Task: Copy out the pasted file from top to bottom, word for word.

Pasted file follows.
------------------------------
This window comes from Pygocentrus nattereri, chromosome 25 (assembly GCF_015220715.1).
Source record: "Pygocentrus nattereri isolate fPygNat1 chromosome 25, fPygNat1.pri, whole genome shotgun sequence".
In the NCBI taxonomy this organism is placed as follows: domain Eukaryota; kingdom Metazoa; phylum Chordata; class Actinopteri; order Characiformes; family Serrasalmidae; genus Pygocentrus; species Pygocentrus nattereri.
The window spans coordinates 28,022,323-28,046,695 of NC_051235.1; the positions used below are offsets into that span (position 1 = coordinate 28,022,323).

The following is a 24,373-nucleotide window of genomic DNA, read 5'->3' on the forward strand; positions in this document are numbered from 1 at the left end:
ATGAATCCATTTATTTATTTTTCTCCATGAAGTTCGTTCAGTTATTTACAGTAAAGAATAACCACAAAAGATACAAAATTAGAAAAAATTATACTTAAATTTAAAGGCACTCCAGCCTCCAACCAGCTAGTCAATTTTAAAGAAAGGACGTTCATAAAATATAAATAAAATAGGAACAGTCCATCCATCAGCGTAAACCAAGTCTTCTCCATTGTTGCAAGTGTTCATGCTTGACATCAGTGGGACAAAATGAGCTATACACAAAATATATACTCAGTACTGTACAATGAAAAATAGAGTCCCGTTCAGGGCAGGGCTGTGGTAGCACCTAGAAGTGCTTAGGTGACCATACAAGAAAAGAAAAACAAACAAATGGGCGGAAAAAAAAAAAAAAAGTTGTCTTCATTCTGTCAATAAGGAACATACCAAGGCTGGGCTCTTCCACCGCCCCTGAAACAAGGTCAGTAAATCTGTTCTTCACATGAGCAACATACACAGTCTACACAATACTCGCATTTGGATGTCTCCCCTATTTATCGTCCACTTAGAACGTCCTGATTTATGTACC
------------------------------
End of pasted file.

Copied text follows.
This window comes from Pygocentrus nattereri, chromosome 25 (assembly GCF_015220715.1).
Source record: "Pygocentrus nattereri isolate fPygNat1 chromosome 25, fPygNat1.pri, whole genome shotgun sequence".
In the NCBI taxonomy this organism is placed as follows: domain Eukaryota; kingdom Metazoa; phylum Chordata; class Actinopteri; order Characiformes; family Serrasalmidae; genus Pygocentrus; species Pygocentrus nattereri.
The window spans coordinates 28,022,323-28,046,695 of NC_051235.1; the positions used below are offsets into that span (position 1 = coordinate 28,022,323).

The following is a 24,373-nucleotide window of genomic DNA, read 5'->3' on the forward strand; positions in this document are numbered from 1 at the left end:
ATGAATCCATTTATTTATTTTTCTCCATGAAGTTCGTTCAGTTATTTACAGTAAAGAATAACCACAAAAGATACAAAATTAGAAAAAATTATACTTAAATTTAAAGGCACTCCAGCCTCCAACCAGCTAGTCAATTTTAAAGAAAGGACGTTCATAAAATATAAATAAAATAGGAACAGTCCATCCATCAGCGTAAACCAAGTCTTCTCCATTGTTGCAAGTGTTCATGCTTGACATCAGTGGGACAAAATGAGCTATACACAAAATATATACTCAGTACTGTACAATGAAAAATAGAGTCCCGTTCAGGGCAGGGCTGTGGTAGCACCTAGAAGTGCTTAGGTGACCATACAAGAAAAGAAAAACAAACAAATGGGCGGAAAAAAAAAAAAAAAGTTGTCTTCATTCTGTCAATAAGGAACATACCAAGGCTGGGCTCTTCCACCGCCCCTGAAACAAGGTCAGTAAATCTGTTCTTCACATGAGCAACATACACAGTCTACACAATACTCGCATTTGGATGTCTCCCCTATTTATCGTCCACTTAGAACGTCCTGATTTATGTACC